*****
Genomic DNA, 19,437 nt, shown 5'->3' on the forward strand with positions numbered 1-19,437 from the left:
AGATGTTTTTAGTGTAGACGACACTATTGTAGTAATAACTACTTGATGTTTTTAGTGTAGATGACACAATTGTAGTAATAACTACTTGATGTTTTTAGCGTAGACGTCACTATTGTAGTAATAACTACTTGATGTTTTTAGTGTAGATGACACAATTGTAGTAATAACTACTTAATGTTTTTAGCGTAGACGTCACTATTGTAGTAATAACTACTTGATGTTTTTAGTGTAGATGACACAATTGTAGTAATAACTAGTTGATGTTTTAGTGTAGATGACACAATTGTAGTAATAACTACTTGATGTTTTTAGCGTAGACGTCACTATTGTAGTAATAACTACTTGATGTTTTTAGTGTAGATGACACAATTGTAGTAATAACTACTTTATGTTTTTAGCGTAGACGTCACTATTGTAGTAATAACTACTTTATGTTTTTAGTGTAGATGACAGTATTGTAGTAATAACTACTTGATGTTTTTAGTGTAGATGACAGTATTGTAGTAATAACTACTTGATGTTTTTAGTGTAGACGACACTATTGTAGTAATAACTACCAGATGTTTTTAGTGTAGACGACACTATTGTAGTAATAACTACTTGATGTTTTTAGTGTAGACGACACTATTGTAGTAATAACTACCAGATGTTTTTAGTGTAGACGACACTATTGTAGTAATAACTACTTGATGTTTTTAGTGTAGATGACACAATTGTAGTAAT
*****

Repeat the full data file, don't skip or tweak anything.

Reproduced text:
Genomic DNA, 19,437 nt, shown 5'->3' on the forward strand with positions numbered 1-19,437 from the left:
AGATGTTTTTAGTGTAGACGACACTATTGTAGTAATAACTACTTGATGTTTTTAGTGTAGATGACACAATTGTAGTAATAACTACTTGATGTTTTTAGCGTAGACGTCACTATTGTAGTAATAACTACTTGATGTTTTTAGTGTAGATGACACAATTGTAGTAATAACTACTTAATGTTTTTAGCGTAGACGTCACTATTGTAGTAATAACTACTTGATGTTTTTAGTGTAGATGACACAATTGTAGTAATAACTAGTTGATGTTTTAGTGTAGATGACACAATTGTAGTAATAACTACTTGATGTTTTTAGCGTAGACGTCACTATTGTAGTAATAACTACTTGATGTTTTTAGTGTAGATGACACAATTGTAGTAATAACTACTTTATGTTTTTAGCGTAGACGTCACTATTGTAGTAATAACTACTTTATGTTTTTAGTGTAGATGACAGTATTGTAGTAATAACTACTTGATGTTTTTAGTGTAGATGACAGTATTGTAGTAATAACTACTTGATGTTTTTAGTGTAGACGACACTATTGTAGTAATAACTACCAGATGTTTTTAGTGTAGACGACACTATTGTAGTAATAACTACTTGATGTTTTTAGTGTAGACGACACTATTGTAGTAATAACTACCAGATGTTTTTAGTGTAGACGACACTATTGTAGTAATAACTACTTGATGTTTTTAGTGTAGATGACACAATTGTAGTAAT